I.  Artist: This work is attributed to an Athenian red-figure vase-painter, whose name is uncertain. However, the painter’s name is thought to be Pig Painter, a name that was inspired by images of swineherds that the artist painted on pelike, which is currently located in the Fitzwilliam Museum Cambridge. Certain stylistic characteristics have led to a belief that this artistic identity has also done several other vases throughout 480 BC-460 BC. [1}

II. Time frame: 470 BCE (5th century BCE)

III. Location on Campus: Blanton Museum of Art on The University of Texas campus, Ancient Greek and Roman Art room (first piece – right across from the mezzanine)

IV. Acquisition: This Red-Figure Column Krater (Wine Mixing Vessel) was one of the many pieces donated in 1980 by the Archer M. Huntington Museum Fund and the James R. Dougherty, Jr. Foundation It is believed that Huntington’s interest in offering an art venue to the school was sparked by his wife Anna Hyatt’s sculpture Diana of the Chase. As discussed previously in class this donation of his can be found in the honors quad. In 1927, he donated 4,300 acres of land to UT Austin, which kicked off the Blanton Fund, which has since funded the krater collection and many other permanent pieces inside The Blanton Museum of Art. The Huntington legacy still lives on today and it is displayed through one of the finest university’s campus-based art collections.

V. Description: European Greek-Attic, terracotta red-figure column-krater (wine mixing vessel), 40.5 cm (15 15/16 in). Red-figure art is a pottery form of Greek vase painting that originated around 530 BCE in Athens. The style is distinguished by drawn red figures and a black-painted backdrop. Designs could be painted directly onto the vessel after it has dried rather than scraped out, allowing for further detail than in black-figure pottery.

Ariadne, who is the daughter of Minos and displayed on the left side, is displayed stepping into a quadriga, also known as a four-horse chariot. Ariadne is identifiable through her typical Minoan clothing, long layered dresses with short sleeves, and her crown that was given to her by Dionysus. Displayed in the center of the piece, Dionysus is holding a vine branch and kantharos (wine cup) in each of his hands, respectively. Dionysus is known to be the god of wine and drunken revelry, which is why many wine vessels would contained themes of Dionysus utilized to consume and collect alcohol. [2][3] Since Ariadne and Dionysus are related by the myth of Theseus, these two mythological figures are depicted together on this wine-mixing vessel or krater. Ariadne played a huge part in Theseus’ victory over the Minotaur.[4] Dionysus then encounters her and rescues her. In some myths, this is what leads to Ariadne becoming Dionysus’ wife. [5] Therefore, she is shown driving the quadriga upon her return because historically goddesses responsible for victory, such as Nike, are suggested to lead the chariot. [6] The use of the quadriga in ancient Greek athletic games and as a symbol of victory is of importance given the image of the scene on the opposing side of the piece.[7]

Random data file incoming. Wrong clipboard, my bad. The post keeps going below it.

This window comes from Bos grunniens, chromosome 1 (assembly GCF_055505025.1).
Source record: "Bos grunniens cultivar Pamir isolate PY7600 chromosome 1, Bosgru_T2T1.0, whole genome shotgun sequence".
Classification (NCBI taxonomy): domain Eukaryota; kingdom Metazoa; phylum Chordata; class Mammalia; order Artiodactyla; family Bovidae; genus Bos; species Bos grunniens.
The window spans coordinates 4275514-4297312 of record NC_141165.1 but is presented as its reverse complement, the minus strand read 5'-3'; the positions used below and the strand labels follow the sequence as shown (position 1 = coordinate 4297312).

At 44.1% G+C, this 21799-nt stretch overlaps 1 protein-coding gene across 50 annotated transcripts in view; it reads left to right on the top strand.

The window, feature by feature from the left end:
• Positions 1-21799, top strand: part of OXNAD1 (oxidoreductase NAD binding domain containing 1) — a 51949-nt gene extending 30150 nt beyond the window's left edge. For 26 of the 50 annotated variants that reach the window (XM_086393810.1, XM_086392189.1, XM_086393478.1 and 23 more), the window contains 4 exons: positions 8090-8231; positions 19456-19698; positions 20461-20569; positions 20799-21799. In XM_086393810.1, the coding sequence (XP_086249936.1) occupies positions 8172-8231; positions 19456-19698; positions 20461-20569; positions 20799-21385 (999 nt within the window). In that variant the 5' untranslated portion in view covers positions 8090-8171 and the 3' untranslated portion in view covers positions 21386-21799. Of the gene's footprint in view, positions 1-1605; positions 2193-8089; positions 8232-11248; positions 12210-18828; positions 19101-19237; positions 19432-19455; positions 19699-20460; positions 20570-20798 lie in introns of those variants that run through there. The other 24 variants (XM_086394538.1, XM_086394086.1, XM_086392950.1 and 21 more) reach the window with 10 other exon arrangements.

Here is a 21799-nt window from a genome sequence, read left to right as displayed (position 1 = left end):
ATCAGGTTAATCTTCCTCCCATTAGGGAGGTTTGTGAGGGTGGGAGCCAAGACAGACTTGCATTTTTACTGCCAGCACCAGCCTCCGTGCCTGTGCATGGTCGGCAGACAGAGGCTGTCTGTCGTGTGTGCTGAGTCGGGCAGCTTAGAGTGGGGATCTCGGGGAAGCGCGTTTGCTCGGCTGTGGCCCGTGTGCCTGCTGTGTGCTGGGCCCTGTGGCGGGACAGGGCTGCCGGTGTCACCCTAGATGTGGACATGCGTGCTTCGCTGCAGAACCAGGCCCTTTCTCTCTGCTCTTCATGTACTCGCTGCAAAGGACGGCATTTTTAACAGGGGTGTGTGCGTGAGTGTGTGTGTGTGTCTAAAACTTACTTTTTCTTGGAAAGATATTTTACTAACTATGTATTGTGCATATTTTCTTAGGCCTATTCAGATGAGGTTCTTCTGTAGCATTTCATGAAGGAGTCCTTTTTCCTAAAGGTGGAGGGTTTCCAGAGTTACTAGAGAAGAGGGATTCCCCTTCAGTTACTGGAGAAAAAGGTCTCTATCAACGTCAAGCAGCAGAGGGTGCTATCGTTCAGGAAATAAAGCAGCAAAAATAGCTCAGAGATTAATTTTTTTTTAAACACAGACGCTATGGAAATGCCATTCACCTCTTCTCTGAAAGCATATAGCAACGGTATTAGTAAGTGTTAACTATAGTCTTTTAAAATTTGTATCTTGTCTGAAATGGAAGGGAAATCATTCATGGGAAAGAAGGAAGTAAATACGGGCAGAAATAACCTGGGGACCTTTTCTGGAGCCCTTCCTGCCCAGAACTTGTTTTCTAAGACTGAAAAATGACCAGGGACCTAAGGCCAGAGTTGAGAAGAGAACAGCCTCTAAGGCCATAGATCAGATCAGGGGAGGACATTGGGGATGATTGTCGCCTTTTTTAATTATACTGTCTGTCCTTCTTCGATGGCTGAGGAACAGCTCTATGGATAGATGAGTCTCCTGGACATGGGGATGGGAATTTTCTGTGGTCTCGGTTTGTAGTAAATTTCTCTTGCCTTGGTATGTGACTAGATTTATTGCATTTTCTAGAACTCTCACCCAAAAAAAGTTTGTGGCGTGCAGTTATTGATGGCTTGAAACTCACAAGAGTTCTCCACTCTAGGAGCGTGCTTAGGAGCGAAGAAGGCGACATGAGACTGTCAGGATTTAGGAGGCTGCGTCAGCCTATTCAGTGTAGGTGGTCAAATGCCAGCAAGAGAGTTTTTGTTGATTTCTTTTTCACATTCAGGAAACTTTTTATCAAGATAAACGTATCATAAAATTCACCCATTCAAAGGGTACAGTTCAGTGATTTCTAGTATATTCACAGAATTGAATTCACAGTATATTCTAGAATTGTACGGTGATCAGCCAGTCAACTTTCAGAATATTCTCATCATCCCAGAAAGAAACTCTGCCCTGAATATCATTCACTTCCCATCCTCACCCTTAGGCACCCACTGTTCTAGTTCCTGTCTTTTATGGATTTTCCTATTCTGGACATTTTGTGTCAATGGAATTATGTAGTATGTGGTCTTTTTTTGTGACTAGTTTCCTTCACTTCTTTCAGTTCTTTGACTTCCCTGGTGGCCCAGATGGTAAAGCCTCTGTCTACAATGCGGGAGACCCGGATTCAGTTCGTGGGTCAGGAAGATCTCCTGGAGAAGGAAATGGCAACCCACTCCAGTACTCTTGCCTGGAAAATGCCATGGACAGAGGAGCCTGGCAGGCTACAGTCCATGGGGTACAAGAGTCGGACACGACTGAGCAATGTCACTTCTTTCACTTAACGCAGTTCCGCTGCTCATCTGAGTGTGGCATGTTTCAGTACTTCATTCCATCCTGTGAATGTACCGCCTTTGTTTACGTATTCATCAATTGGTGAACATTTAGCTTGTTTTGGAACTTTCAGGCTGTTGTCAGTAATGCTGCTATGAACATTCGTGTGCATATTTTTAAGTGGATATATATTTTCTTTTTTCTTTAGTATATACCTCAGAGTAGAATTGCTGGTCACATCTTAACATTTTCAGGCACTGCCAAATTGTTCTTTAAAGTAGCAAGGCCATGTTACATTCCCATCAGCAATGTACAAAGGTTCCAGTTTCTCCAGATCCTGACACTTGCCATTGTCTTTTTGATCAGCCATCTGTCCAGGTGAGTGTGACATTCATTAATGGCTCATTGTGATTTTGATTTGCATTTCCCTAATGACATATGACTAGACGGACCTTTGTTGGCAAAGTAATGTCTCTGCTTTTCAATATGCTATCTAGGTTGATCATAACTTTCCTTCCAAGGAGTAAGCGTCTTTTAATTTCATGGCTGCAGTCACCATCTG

On the opposing side of this piece, two athletes training with a specialist is shown. The individual on the left is holding a javelin, while the other is holding halteres (jumping weights). The dressed man in the middle is the trainer, as shown by the forked staff. [8] Since this piece is associated with the myth of Theseus, this scene clearly depicts that of Greek ephebos (an adolescent young man of the age of training in Athenian culture). It can be interpreted that the human malefactors are in training following Theseus’ story with the Minotauros. This symbolizes the principles of Athenian education and the heroic nude represents the ideal muscular body built in the Greek gymnasion. Given the importance of the gymnasion to the bodily and physical education of Athenian ephebic youths, Theseus’s story with the Minotauros could symbolize the ideals of Athenian education. Theseus’ victory over the Minotaur may indicate the superior quality of the Athenian physical and mental education of their young men, given that much of ephebic training was in readiness for civic and military service. [9] In this instance, these column-craters are likely associated with victories in Greek athletic games. However, the intended use for the kraters is still speculated. For example, they could have been created to serve as reward to those who finished second or for other game events. They were potentially used as commemorative practical vases for festivities after Panathenaic victories. Or lastly, they could have been used as model samples of pottery art in workshops.[10]


Works Cited

[1] T. Mannack, The Late Mannerists in Athenian Vase-Painting. London: Oxford Press 2001, pp.12-15

[2]  “DIONYSUS – Greek God of Wine & Festivity.” Theoi Greek Mythology. Accessed April 24, 2021.

[3] Buxton, R. G. A. The Complete World of Greek Mythology. London: Thames & Hudson, 2016.

[4] Siculus, Diodorus. “Library of History, Volume II.” Loeb Classical Library. 1935.

[5] “ARIADNE – Greek Goddess Wife of Dionysus (Roman Libera).” Theoi Greek Mythology. 2017. Accessed April 24, 2021.

[6] Wedemeyer, Dr. B. “Erecting the Quadriga – the Quadriga in History.” 2008. Accessed May 10, 2021.

[7] Hesiod. Theogony. Translated by Stephen Trzaskoma, R. Scott Smith, and Stephen Brunet. Indianapolis: Hackett Publishing Company, 1954.

[8] Blanton Museum of Art, Red-Figure Column Krater (Wine Mixing Vessel).

[9] Curtis, Todd A. n.d. “Classical Mythology in the Visual and Performance Arts.” Accessed April 30, 2021.

[10] Hadziaslani, Cornelia. 2003. “ΤΩΝ ΑΘΗΝΗΘΕΝ ΑΘΛΩΝ.”

Author: Sana Usman

Athena on a Black-Figured Amphora of Panathenaic Shape